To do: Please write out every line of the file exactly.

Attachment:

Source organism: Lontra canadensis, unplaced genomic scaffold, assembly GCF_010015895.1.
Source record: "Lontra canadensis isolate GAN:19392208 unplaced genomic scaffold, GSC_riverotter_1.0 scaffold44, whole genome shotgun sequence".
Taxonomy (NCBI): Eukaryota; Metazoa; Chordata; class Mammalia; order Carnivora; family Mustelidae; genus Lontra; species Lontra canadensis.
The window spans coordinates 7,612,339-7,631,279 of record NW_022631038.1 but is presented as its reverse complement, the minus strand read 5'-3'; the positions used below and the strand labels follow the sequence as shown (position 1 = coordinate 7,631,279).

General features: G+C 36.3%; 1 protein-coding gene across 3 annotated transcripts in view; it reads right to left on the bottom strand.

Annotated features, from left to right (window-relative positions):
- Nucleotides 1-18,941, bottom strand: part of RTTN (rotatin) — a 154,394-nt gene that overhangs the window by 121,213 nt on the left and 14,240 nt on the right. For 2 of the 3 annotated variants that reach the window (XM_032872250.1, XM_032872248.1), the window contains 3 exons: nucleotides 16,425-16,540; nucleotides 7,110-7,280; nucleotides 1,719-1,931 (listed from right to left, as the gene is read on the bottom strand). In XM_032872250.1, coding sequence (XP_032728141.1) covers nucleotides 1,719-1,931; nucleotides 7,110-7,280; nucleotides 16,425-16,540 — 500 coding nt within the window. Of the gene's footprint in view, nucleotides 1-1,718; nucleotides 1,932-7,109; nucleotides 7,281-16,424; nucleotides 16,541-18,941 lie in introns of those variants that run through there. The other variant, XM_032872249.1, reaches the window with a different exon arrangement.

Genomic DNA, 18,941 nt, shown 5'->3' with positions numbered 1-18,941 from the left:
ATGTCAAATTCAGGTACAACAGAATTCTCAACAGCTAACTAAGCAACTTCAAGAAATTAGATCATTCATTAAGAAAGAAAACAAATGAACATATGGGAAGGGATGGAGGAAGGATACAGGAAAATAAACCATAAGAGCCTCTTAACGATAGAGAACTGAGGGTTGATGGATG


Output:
Source organism: Lontra canadensis, unplaced genomic scaffold, assembly GCF_010015895.1.
Source record: "Lontra canadensis isolate GAN:19392208 unplaced genomic scaffold, GSC_riverotter_1.0 scaffold44, whole genome shotgun sequence".
Taxonomy (NCBI): Eukaryota; Metazoa; Chordata; class Mammalia; order Carnivora; family Mustelidae; genus Lontra; species Lontra canadensis.
The window spans coordinates 7,612,339-7,631,279 of record NW_022631038.1 but is presented as its reverse complement, the minus strand read 5'-3'; the positions used below and the strand labels follow the sequence as shown (position 1 = coordinate 7,631,279).

General features: G+C 36.3%; 1 protein-coding gene across 3 annotated transcripts in view; it reads right to left on the bottom strand.

Annotated features, from left to right (window-relative positions):
- Nucleotides 1-18,941, bottom strand: part of RTTN (rotatin) — a 154,394-nt gene that overhangs the window by 121,213 nt on the left and 14,240 nt on the right. For 2 of the 3 annotated variants that reach the window (XM_032872250.1, XM_032872248.1), the window contains 3 exons: nucleotides 16,425-16,540; nucleotides 7,110-7,280; nucleotides 1,719-1,931 (listed from right to left, as the gene is read on the bottom strand). In XM_032872250.1, coding sequence (XP_032728141.1) covers nucleotides 1,719-1,931; nucleotides 7,110-7,280; nucleotides 16,425-16,540 — 500 coding nt within the window. Of the gene's footprint in view, nucleotides 1-1,718; nucleotides 1,932-7,109; nucleotides 7,281-16,424; nucleotides 16,541-18,941 lie in introns of those variants that run through there. The other variant, XM_032872249.1, reaches the window with a different exon arrangement.

Genomic DNA, 18,941 nt, shown 5'->3' with positions numbered 1-18,941 from the left:
ATGTCAAATTCAGGTACAACAGAATTCTCAACAGCTAACTAAGCAACTTCAAGAAATTAGATCATTCATTAAGAAAGAAAACAAATGAACATATGGGAAGGGATGGAGGAAGGATACAGGAAAATAAACCATAAGAGCCTCTTAACGATAGAGAACTGAGGGTTGATGGATG